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Deep down, we should have known it was too good to be true: The American Idol executive producers who had signed on to produce this fall’s primetime Emmys telecast have begged off the project. Ken Warwick and Nigel Lythgoe explained that they’re just too busy working on this season’s Idol finale to devote their precious time to the Emmys.
This isn’t exactly the classiest move, for reasons which go beyond the general gaucheness of suddenly ditching a public commitment. Back when Lythgoe and Warwick took on this assignment, they had plenty to say about their new colleagues in the awards-show-production field. “Awards shows are starting to fail a little bit because there’s just a queue of people coming on and thanking their mum, dad, and Uncle Fred,” Warwick snarkily told EW’s Tim Stack a couple months ago, adding that “We’d like to bring a little more entertainment back.” I guess that turned out to be more difficult than he’d anticipated, so now he and Lythgoe are packing up and leaving the job to someone else.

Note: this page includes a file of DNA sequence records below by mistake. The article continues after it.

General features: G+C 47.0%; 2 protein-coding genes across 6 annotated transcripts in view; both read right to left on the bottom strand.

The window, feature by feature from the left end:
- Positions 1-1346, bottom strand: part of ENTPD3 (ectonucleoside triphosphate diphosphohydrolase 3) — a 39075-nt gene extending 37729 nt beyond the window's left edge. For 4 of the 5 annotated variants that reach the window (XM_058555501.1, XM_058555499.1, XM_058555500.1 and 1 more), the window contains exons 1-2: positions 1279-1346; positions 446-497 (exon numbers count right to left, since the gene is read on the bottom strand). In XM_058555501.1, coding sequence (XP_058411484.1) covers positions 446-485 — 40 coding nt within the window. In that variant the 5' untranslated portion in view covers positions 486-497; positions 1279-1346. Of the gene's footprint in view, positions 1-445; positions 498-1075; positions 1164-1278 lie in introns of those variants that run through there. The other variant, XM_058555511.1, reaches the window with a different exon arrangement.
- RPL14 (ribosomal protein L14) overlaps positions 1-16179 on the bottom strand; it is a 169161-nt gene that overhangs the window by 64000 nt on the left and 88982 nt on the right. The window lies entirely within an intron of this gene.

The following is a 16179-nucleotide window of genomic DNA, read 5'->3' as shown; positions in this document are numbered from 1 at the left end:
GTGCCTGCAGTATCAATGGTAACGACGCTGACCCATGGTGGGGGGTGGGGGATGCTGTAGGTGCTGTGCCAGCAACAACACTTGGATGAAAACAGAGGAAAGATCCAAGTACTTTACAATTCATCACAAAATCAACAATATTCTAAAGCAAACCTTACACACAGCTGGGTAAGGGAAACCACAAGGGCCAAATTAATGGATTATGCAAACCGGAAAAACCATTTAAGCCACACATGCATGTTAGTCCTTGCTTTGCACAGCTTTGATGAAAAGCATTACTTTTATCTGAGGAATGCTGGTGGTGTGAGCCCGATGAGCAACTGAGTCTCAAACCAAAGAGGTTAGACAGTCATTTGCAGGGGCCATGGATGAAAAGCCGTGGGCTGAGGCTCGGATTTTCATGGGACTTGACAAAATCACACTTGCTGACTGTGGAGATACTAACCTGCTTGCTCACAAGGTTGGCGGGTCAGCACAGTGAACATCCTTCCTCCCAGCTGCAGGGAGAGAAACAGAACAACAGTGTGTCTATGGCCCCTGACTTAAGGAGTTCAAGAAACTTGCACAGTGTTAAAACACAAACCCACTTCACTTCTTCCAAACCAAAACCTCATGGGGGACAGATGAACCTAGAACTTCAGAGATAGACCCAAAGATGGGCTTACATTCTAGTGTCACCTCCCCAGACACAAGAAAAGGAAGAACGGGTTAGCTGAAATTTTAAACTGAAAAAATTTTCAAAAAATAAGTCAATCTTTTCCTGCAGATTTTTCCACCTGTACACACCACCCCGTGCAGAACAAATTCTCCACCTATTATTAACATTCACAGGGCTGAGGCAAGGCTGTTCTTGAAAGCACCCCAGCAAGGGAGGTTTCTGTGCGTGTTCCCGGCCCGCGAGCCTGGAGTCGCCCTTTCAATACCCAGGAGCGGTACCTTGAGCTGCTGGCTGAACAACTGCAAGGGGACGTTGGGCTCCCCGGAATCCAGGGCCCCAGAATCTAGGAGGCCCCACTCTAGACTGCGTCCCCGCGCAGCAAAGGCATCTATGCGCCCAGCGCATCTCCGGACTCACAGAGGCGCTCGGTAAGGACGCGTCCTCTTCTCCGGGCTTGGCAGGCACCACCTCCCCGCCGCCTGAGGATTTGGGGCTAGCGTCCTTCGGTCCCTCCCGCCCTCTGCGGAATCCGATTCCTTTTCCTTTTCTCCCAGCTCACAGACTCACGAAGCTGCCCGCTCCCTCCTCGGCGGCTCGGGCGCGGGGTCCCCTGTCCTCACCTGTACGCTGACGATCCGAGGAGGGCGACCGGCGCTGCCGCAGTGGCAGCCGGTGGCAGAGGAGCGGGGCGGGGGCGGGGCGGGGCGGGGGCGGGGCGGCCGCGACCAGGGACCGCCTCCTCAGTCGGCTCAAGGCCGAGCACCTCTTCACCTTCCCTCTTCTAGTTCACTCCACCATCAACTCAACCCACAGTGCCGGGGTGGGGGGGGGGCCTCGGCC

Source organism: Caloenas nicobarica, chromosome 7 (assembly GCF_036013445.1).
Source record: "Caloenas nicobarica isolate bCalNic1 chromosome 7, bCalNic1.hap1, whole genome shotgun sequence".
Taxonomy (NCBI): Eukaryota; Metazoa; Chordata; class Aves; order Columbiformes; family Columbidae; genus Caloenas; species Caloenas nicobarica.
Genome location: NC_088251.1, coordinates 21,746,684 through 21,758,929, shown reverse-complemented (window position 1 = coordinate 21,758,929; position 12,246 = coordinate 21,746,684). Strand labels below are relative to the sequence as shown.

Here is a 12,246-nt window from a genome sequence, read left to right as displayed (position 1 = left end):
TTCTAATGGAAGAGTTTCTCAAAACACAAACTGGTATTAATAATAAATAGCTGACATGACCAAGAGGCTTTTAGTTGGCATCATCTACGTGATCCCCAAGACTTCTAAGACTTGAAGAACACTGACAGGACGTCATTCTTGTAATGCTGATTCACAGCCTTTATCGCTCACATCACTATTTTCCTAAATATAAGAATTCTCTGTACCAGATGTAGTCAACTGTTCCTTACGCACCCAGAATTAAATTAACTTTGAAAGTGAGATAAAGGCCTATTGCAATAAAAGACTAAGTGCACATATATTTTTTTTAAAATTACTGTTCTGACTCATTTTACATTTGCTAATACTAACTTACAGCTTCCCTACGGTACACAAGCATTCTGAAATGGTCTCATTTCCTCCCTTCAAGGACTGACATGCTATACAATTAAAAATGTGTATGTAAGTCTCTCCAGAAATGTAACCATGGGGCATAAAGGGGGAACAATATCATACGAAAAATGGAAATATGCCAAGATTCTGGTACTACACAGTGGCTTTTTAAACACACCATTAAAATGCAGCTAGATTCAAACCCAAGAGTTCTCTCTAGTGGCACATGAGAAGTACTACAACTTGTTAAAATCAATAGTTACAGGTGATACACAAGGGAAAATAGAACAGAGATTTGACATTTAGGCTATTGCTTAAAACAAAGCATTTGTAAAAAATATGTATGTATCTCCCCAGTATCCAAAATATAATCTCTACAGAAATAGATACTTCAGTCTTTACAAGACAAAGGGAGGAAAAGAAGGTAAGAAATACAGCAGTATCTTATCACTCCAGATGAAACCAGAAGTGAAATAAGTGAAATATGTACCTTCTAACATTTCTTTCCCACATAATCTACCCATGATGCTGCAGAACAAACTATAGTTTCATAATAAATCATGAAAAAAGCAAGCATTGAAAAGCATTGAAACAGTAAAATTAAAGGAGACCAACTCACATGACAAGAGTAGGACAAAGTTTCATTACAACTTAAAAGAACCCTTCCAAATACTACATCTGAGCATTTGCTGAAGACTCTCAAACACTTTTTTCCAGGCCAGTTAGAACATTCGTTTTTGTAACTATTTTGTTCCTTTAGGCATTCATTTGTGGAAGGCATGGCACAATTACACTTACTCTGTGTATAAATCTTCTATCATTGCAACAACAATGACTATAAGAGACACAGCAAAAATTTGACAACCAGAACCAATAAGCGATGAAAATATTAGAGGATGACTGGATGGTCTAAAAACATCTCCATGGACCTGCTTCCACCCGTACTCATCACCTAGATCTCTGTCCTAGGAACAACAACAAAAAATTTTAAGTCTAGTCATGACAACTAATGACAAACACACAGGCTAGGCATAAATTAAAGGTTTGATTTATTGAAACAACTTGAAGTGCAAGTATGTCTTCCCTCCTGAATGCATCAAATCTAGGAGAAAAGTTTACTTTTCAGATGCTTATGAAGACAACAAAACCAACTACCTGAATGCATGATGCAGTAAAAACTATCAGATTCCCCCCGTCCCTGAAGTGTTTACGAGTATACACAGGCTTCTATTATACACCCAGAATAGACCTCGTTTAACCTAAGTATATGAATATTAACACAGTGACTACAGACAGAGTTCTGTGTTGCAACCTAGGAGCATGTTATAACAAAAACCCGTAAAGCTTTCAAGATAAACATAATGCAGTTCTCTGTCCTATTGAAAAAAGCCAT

But what’s worse is that they were completely right! Awards shows arestarting to fail, and not just a little bit. More often than not, theymanage to make the most entertaining stuff in the world — music,movies, TV (y’know, entertainment) — seem deathly boring to even themost devoted pop-culture fiends. Say what you will about Idol,it’s never that. Warwick and Lythgoe never announced how exactly theyplanned to spice up the Emmys, but presumably they would have addedsome sort of participatory twist — something along the lines of thisyear’s unjustly panned “My Grammy Moment” contest. Now, chances are theEmmys will get a plain old telecast like every other awards ceremony,which is bad news for everyone but, well, “Mum, Dad, and Uncle Fred.”
What do you think? Are you still looking forward to watching the Emmys in September? Did you have high hopes for an Idol-izedbroadcast, or was I the only one? And what should the telecast’sproducers, whoever they turn out to be, do to make the Emmy ceremonymore entertaining?